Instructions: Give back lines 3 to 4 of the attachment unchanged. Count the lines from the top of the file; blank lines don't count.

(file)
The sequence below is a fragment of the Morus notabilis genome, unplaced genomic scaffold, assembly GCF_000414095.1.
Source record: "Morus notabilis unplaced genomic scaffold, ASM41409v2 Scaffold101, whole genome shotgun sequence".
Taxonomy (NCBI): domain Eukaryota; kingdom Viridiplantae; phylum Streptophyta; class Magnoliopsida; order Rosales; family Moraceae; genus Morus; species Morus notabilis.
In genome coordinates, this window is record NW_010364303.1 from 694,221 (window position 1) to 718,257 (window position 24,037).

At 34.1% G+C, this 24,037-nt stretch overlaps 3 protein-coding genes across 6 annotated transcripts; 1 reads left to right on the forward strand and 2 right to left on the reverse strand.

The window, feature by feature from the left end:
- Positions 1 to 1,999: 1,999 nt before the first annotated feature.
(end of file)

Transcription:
Taxonomy (NCBI): domain Eukaryota; kingdom Viridiplantae; phylum Streptophyta; class Magnoliopsida; order Rosales; family Moraceae; genus Morus; species Morus notabilis.
In genome coordinates, this window is record NW_010364303.1 from 694,221 (window position 1) to 718,257 (window position 24,037).